Several new companies are poised to change the world by introducing omnivores to meat substitutes that look, taste, and bleed like the real thing. These options also make vegetarians and vegans happy — and they’re a far cry from meat substitutes of the past.
Yes, faux meat has come a long, long way. Dr. John Harvey Kellogg, inventor of corn flakes, created the first “meatless meat” — called “Nuttose” — using peanuts in 1896. He then invented cereal as a substitute for egg and meat breakfasts. Kellogg was a Seventh-Day Adventist, most of whom are vegetarian; and in 1933, other Seventh-Day Adventists founded a company called Loma Linda that makes soy and wheat faux meats, many of which come in cans packed with water. Gardenburgers, which helped propel the veggie burger to the mainstream, were born in 1981, and Tofurkey — creator of sliced “turkey” and holiday roasts — was created in 1995.
The latest additions to the world of artificial meat include the plant-based creations of brands like Gardein, Beyond Meat and Impossible Foods. Beyond Meat began supplying Whole Foods with their vegan meat in 2013, and Impossible Foods will soon be offering up their juicy vegan hamburger that bleeds “plant blood,” simulating bloody flesh. These new meat substitutes propel the industry to a new level of realism with their flavor, consistency, and taste. They also don’t contain the high sodium levels of meat substitutes of the past.
Not all of the latest meat substitutes come in highly processed form. Take the jackfruit, mainly grown and consumed in Asia but also found in parts of Africa and Brazil. David Staackmann, owner of Upton’s Naturals, discovered jackfruit in a Nepalese restaurant and now sells it in a variety of flavors, including barbecue. Jackfruit tastes like pulled pork and absorbs the flavor of whatever is used to season it. It’s also fat-free and full of fiber and potassium. Jackfruit grows extremely well on the tree’s branches and trunk, and just one fruit can weigh up to 100 pounds. It’s a low-maintenance food source that requires less fertilizer and pesticides than other produce, making it a highly sustainable option.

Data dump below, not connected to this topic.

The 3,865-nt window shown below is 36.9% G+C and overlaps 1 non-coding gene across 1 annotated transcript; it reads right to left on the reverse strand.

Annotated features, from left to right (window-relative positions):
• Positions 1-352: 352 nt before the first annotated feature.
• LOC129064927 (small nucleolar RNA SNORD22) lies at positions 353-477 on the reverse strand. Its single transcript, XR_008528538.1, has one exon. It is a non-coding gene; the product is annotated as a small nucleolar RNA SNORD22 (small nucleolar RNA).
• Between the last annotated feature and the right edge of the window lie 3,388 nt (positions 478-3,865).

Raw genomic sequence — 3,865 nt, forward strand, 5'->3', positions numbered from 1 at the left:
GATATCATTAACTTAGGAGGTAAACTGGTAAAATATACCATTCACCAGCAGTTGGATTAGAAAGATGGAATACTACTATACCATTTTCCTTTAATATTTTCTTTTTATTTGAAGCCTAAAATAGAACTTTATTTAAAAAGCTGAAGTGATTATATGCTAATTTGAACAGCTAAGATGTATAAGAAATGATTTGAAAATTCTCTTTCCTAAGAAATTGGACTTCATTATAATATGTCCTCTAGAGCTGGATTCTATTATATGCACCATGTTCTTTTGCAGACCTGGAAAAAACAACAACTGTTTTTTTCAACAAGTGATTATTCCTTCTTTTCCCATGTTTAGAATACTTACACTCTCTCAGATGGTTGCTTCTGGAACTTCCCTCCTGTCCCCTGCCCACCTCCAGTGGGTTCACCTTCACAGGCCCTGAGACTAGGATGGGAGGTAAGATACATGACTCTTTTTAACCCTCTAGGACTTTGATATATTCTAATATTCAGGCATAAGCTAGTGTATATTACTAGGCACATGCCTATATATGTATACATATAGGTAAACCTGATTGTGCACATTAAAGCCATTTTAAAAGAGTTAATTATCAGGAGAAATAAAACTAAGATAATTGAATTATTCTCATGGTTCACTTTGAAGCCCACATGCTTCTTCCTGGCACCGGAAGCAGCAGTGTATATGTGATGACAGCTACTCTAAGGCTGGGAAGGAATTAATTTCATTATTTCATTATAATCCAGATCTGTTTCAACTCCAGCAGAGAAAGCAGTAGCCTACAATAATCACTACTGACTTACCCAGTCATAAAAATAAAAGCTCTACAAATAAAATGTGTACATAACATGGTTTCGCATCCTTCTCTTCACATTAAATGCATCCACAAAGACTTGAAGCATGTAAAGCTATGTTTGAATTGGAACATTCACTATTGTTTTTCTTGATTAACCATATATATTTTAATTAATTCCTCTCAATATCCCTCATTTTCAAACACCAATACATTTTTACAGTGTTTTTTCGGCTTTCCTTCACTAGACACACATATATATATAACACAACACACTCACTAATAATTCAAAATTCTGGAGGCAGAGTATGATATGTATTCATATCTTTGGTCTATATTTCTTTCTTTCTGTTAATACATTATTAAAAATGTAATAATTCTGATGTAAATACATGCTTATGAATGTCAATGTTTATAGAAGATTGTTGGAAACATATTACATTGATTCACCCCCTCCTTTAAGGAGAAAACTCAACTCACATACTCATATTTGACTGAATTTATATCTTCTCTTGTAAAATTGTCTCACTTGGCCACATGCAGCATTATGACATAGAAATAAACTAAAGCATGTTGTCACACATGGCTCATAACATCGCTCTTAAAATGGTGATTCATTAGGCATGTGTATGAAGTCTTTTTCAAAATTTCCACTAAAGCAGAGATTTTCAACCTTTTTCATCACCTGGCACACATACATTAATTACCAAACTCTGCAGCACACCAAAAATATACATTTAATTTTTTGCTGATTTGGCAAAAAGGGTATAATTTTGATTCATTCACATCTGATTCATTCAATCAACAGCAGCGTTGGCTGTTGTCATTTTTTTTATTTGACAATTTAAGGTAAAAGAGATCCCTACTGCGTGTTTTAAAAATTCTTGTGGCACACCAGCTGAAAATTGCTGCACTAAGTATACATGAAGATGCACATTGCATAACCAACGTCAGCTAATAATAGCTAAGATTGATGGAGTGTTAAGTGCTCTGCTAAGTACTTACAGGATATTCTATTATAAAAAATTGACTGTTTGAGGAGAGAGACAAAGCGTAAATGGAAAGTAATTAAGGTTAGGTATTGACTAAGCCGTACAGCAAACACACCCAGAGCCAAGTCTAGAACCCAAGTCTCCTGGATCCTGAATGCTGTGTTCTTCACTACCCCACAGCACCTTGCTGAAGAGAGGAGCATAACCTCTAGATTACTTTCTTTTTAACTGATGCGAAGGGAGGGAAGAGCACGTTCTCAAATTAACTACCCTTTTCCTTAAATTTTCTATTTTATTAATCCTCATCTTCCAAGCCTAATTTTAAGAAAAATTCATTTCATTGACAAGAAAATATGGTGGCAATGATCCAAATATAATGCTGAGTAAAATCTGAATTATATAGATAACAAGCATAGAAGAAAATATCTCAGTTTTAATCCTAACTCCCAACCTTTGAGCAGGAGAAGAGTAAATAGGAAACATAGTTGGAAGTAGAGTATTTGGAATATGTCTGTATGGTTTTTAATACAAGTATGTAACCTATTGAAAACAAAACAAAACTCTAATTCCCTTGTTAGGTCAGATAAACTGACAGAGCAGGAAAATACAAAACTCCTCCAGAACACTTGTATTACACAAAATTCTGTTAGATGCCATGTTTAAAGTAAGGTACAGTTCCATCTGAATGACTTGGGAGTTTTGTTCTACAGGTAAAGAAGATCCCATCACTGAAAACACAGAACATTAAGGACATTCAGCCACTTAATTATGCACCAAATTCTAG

Meat alternatives are also spreading well beyond grocery aisles. A meat-free company called The Vegetarian Butcher has many European locations, and offers tasty meat alternatives that are dead-ringers gastronomically and visually for meatballs, burgers, tuna, sausage, bratwurst, and different chicken dishes. The Herbivorous Butcher in Minnesota also offers dairy-and meat-free savory foods full of nutrients and protein. And more vegan butchers are guaranteed to pop up soon.
Even decidedly mainstream restaurants are increasing their non-meat options. Taco Bell has a new Vegetarian Certified Menu with twenty-six vegan ingredient options. A vegan-friendly pizza chain called Uncle Maddio’s is opening thirty new restaurants. Veggie burgers are now standard fare, and among the long list of vegan-friendly options at chain restaurants are Au Bon Pain soups and chili, the Cheesecake Factory vegan cobb salad, Chipotle Mexican Grill Sofritas, and Denny’s Build Your Own Burgers (using the vegan patty, of course).
Vegetarians and vegans comprised 1% of the U.S. population in 2009. In 2014, the number had increased to 5% — that’s sixteen million people. One reason is that we have learned about the horrific treatment of farm animals, and the environmental effects of factory farms. But another reason must surely be the vast improvement and increased availability of plant-based foods. While Kellogg’s Nuttose peanut concoction was described as “a cheesy mass which readily absorbs into the digestive fluids” (it was reportedly popular with the sanitarium crowd), today’s options reap the rewards of decades of research and cutting-edge technology. They taste very, very good.